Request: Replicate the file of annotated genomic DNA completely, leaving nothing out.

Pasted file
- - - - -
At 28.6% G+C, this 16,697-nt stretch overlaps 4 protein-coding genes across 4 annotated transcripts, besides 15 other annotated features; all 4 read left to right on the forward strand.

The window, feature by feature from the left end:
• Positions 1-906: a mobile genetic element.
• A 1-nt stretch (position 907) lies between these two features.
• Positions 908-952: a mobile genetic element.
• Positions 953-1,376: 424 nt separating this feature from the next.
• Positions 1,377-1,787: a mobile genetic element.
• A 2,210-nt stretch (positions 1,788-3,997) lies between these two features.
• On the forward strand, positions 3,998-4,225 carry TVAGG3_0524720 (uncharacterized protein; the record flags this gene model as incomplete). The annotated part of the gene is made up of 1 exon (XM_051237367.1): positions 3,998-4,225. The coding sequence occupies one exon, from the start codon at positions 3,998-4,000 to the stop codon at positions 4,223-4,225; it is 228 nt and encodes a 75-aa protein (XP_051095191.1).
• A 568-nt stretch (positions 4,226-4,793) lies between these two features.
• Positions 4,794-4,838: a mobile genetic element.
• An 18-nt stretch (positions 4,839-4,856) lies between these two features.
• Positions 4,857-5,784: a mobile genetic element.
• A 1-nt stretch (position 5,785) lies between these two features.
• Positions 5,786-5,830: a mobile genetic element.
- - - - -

At 28.6% G+C, this 16,697-nt stretch overlaps 4 protein-coding genes across 4 annotated transcripts, besides 15 other annotated features; all 4 read left to right on the forward strand.

The window, feature by feature from the left end:
• Positions 1-906: a mobile genetic element.
• A 1-nt stretch (position 907) lies between these two features.
• Positions 908-952: a mobile genetic element.
• Positions 953-1,376: 424 nt separating this feature from the next.
• Positions 1,377-1,787: a mobile genetic element.
• A 2,210-nt stretch (positions 1,788-3,997) lies between these two features.
• On the forward strand, positions 3,998-4,225 carry TVAGG3_0524720 (uncharacterized protein; the record flags this gene model as incomplete). The annotated part of the gene is made up of 1 exon (XM_051237367.1): positions 3,998-4,225. The coding sequence occupies one exon, from the start codon at positions 3,998-4,000 to the stop codon at positions 4,223-4,225; it is 228 nt and encodes a 75-aa protein (XP_051095191.1).
• A 568-nt stretch (positions 4,226-4,793) lies between these two features.
• Positions 4,794-4,838: a mobile genetic element.
• An 18-nt stretch (positions 4,839-4,856) lies between these two features.
• Positions 4,857-5,784: a mobile genetic element.
• A 1-nt stretch (position 5,785) lies between these two features.
• Positions 5,786-5,830: a mobile genetic element.